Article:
Posted on: 5 October 2023Share
Winter is coming, and that can only mean one thing for those who live in areas with extreme winters — ice and snow on the ground. Slippery roads and walkways can be incredibly dangerous, causing accidents and injuries. To combat these hazards, many people turn to rock salt. But is rock salt more effective as a preventative measure or after the fact? Here are some of the pros and cons of using rock salt in each scenario.
Using rock salt as a preventative measure involves applying it to your driveway, sidewalks, and other surfaces before a storm arrives. While this can be a helpful way to prevent ice from forming, there are also some downsides to consider. First, rock salt is not environmentally friendly. It can harm plants and harm wildlife. Additionally, it can be expensive to use rock salt on a regular basis.
Another downside is that it may not be effective under certain conditions. If there is already a layer of ice on the surface, the rock salt may not be able to penetrate it. In this scenario, it may be necessary to apply a more powerful de-icer, which can be even more harmful to the environment.
After the Fact:
Using rock salt after a storm has arrived is often a more reactive approach. This involves spreading the salt over slippery areas to melt the ice and snow. One benefit to using rock salt after the fact is that you only need to use it when it's needed. This can save you money and reduce the environmental impact. Additionally, it can be more effective as it penetrates the ice and snow and speeds up the melting process. However, it's important to note that this approach won't prevent ice from reforming, meaning you may need to use the salt again and again throughout the winter season.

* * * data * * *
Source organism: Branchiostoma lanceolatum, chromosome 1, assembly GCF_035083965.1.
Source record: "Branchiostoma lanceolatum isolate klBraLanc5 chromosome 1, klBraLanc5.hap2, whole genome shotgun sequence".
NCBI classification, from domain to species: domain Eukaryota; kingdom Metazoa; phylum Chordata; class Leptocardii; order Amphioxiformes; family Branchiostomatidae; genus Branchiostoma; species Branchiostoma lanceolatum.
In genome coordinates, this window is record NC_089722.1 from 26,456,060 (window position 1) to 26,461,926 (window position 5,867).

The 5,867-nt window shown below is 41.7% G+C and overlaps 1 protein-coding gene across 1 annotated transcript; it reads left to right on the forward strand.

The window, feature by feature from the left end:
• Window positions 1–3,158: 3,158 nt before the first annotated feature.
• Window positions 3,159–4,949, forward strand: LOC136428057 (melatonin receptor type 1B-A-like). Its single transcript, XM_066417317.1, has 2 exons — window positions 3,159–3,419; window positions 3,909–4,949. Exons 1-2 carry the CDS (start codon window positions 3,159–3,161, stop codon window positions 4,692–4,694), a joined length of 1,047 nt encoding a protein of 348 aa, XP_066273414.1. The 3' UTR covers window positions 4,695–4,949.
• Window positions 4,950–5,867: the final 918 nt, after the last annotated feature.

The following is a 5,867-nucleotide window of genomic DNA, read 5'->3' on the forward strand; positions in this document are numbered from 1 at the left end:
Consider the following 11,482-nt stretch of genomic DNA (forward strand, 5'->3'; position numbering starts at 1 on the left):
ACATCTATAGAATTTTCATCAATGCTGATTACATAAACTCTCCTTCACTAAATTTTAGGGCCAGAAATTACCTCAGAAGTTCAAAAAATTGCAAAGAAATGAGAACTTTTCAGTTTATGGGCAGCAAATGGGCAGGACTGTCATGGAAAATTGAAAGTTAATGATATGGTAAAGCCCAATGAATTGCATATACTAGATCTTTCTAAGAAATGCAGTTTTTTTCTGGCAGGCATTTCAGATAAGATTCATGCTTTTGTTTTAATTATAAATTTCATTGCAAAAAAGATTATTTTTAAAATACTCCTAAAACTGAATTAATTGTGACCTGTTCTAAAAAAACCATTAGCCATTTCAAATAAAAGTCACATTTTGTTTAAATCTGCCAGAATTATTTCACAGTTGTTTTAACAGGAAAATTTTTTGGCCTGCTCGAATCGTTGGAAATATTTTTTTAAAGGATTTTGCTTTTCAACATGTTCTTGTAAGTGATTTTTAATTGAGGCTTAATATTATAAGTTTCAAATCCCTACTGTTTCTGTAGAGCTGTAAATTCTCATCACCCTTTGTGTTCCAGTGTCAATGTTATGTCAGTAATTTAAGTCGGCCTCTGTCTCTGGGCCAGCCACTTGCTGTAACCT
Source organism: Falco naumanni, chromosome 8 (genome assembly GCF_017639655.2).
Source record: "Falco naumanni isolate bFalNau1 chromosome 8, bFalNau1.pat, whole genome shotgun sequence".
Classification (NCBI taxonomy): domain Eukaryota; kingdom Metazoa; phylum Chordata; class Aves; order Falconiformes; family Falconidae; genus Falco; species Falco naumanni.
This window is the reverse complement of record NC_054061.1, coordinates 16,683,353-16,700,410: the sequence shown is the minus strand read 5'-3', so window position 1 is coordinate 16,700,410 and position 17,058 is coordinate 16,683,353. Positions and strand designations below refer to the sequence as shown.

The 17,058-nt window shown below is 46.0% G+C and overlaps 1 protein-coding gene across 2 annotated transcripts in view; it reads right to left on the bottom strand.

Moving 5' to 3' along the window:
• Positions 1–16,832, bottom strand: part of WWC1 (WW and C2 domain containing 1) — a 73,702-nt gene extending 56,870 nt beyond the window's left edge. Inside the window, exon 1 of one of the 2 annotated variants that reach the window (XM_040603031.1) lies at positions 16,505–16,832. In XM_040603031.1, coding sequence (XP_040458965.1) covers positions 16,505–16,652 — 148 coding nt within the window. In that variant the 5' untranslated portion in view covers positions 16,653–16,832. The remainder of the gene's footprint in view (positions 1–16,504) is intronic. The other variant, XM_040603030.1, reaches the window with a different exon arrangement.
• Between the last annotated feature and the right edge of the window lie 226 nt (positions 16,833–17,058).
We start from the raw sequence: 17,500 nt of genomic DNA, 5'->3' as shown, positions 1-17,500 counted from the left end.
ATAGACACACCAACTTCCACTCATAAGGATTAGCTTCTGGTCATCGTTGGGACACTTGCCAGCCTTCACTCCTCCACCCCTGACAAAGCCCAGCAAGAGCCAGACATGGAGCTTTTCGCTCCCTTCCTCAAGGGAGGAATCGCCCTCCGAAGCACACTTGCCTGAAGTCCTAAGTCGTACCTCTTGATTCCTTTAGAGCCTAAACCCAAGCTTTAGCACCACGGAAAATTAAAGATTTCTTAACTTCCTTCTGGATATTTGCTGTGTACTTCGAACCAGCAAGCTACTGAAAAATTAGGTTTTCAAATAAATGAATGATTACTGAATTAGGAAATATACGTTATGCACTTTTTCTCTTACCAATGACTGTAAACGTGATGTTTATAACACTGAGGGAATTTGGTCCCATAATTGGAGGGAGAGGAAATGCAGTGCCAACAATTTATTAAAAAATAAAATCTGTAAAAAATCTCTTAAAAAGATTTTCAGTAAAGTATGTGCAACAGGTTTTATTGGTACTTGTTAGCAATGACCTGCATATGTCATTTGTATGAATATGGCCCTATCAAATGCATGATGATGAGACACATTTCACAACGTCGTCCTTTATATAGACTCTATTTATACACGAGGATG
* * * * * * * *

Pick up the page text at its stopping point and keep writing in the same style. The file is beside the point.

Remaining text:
If you are concerned about the negative effects of rock salt, there are alternative options to consider. Sand is a good option when you don't want to use rock salt. Although it won't melt the ice, it provides better traction, reducing the chances of slipping. Another option is to use eco-friendly or pet-safe de-icers. These products are often made from natural materials such as beet juice or cheese brine and can be a safer alternative for the environment and animals.
There are pros and cons to using rock salt both as a preventative measure and after the fact. Using rock salt can be expensive and harmful to the environment, but it can be effective in melting ice and snow. Ultimately, the decision to use rock salt or another de-icer will depend on your own personal preferences and the conditions you are facing. However, it's important to consider alternative options that are more eco-friendly and safer for wildlife. Whatever approach you take, remember to be cautious and take safety seriously when walking and driving in the winter.
For more info about rock salt, contact a local company.